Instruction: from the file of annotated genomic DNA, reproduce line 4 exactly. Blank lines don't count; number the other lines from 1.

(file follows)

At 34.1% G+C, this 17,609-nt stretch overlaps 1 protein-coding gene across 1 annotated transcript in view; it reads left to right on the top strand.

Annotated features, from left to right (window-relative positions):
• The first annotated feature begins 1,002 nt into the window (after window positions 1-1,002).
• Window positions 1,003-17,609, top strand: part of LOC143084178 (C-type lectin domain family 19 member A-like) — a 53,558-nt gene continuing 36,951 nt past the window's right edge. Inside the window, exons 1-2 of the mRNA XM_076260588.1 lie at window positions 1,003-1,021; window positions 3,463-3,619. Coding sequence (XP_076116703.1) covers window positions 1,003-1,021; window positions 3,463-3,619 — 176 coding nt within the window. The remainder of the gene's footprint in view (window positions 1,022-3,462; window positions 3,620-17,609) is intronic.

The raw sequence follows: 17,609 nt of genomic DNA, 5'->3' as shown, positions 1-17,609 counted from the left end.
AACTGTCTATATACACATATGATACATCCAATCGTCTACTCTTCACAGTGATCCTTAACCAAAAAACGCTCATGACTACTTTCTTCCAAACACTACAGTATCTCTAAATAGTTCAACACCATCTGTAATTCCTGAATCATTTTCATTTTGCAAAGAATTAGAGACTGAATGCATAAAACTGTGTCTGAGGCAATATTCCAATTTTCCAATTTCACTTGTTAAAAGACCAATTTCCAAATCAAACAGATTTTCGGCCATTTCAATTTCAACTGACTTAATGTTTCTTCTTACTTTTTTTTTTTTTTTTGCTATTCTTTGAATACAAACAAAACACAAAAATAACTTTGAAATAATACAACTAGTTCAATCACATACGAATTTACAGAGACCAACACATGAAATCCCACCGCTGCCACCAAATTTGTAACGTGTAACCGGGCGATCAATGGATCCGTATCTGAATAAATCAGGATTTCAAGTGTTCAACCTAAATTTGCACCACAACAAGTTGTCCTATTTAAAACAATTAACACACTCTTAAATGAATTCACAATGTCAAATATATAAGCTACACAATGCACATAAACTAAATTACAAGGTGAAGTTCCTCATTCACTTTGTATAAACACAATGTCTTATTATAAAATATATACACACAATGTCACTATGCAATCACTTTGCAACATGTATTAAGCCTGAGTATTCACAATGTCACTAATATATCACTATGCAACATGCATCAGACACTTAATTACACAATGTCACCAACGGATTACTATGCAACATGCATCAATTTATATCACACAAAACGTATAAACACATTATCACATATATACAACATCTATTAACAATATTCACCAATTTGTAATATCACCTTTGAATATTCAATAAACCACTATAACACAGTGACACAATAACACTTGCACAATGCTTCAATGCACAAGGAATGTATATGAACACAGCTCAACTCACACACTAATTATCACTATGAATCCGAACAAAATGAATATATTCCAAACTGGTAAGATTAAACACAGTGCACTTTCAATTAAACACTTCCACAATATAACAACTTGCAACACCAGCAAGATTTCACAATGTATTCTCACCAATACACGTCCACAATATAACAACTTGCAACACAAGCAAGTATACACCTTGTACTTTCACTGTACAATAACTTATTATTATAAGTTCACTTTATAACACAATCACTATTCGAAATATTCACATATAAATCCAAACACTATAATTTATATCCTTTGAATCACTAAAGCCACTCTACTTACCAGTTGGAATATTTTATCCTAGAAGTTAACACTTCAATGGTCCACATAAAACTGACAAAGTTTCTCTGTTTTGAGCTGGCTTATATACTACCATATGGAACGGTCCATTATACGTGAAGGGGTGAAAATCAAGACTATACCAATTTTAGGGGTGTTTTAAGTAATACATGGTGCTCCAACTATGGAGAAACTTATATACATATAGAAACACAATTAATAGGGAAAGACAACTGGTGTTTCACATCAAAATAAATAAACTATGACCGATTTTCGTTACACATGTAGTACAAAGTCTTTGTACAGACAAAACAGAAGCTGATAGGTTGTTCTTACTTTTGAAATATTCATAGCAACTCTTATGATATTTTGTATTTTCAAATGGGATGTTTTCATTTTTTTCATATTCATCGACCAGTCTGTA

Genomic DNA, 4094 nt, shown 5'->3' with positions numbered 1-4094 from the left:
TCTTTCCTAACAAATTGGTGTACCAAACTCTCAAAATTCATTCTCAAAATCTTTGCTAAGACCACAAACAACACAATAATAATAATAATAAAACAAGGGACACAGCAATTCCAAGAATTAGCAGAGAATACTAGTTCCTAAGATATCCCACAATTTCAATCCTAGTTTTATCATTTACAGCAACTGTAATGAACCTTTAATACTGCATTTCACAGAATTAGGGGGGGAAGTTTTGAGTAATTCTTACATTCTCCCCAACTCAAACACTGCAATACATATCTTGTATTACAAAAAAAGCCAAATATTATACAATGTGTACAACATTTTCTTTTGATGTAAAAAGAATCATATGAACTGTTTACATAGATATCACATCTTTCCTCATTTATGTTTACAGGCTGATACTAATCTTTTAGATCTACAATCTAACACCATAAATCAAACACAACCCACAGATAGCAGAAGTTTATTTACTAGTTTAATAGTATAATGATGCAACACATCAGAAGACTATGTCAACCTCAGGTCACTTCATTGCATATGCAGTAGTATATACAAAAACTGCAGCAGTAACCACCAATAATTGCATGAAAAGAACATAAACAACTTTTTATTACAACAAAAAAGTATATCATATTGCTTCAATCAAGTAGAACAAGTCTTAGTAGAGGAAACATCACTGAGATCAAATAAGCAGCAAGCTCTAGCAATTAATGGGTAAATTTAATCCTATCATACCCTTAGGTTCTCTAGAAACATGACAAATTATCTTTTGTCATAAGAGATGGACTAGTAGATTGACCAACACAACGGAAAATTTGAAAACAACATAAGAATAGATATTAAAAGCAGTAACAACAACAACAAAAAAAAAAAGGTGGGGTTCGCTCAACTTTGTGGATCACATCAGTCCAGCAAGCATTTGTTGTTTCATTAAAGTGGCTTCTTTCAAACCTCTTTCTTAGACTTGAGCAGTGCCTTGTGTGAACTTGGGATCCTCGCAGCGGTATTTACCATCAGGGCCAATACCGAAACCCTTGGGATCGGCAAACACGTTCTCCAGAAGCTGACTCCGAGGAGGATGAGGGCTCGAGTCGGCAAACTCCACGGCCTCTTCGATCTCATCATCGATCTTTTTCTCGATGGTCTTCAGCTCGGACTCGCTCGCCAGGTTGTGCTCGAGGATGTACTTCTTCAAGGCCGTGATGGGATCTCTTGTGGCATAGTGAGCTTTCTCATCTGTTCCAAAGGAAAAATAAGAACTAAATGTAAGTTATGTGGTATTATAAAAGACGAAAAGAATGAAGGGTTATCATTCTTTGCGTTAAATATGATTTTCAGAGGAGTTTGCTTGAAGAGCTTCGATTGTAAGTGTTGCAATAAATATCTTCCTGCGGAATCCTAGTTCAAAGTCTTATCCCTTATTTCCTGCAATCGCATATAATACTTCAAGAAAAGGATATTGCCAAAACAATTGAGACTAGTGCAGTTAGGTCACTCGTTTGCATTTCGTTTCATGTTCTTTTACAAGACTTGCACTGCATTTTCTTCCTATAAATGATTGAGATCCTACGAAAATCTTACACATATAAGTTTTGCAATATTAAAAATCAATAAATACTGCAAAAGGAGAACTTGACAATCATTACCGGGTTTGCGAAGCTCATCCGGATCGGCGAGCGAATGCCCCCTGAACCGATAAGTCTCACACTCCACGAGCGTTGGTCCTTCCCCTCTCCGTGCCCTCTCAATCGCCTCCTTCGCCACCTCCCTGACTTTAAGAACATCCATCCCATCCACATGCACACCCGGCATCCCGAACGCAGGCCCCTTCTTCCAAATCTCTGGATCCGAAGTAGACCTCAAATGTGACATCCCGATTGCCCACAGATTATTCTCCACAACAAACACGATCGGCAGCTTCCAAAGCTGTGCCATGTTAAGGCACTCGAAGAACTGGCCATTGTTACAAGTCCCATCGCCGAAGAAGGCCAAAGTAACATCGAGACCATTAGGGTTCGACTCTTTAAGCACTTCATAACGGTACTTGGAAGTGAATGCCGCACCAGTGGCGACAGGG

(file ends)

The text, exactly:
• Window positions 1,003-17,609, top strand: part of LOC143084178 (C-type lectin domain family 19 member A-like) — a 53,558-nt gene continuing 36,951 nt past the window's right edge. Inside the window, exons 1-2 of the mRNA XM_076260588.1 lie at window positions 1,003-1,021; window positions 3,463-3,619. Coding sequence (XP_076116703.1) covers window positions 1,003-1,021; window positions 3,463-3,619 — 176 coding nt within the window. The remainder of the gene's footprint in view (window positions 1,022-3,462; window positions 3,620-17,609) is intronic.